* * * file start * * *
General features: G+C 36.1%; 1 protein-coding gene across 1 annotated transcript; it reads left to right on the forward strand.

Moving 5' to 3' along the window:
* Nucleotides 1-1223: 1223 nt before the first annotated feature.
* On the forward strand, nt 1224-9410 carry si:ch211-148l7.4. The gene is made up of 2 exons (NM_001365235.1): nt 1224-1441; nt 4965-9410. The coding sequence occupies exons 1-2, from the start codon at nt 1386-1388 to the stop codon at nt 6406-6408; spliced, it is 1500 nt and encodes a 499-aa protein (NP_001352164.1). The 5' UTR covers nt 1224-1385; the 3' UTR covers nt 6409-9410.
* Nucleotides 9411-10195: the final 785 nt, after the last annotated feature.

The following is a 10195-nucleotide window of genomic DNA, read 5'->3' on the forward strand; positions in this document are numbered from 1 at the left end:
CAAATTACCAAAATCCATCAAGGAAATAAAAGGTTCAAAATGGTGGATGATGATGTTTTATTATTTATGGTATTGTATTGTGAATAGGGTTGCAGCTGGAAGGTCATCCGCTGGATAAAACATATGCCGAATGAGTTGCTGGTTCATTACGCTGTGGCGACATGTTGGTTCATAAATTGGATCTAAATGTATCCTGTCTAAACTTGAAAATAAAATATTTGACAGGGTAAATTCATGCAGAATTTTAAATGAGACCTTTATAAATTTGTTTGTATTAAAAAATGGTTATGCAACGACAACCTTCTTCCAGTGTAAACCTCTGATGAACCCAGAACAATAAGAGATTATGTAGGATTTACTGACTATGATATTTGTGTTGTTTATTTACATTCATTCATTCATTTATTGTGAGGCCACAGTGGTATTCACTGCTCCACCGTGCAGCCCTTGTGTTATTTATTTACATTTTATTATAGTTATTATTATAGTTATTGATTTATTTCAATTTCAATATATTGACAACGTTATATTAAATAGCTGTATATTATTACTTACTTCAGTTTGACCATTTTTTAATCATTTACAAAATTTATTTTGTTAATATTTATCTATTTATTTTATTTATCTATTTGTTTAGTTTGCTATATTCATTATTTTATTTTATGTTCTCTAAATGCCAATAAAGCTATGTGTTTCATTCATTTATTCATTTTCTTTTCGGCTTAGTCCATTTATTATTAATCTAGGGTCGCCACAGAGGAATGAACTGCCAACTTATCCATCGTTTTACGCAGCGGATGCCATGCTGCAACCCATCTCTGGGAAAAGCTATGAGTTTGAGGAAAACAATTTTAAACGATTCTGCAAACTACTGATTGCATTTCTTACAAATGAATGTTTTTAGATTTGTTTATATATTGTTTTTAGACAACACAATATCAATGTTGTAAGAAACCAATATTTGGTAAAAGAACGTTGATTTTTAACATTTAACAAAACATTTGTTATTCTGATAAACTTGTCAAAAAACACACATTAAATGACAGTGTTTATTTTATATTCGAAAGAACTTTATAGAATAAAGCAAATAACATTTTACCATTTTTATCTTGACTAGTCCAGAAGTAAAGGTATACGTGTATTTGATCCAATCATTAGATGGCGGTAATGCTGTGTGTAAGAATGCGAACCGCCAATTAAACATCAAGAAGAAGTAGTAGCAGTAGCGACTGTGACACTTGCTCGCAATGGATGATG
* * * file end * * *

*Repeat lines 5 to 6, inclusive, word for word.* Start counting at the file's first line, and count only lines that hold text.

* Nucleotides 9411-10195: the final 785 nt, after the last annotated feature.

The following is a 10195-nucleotide window of genomic DNA, read 5'->3' on the forward strand; positions in this document are numbered from 1 at the left end: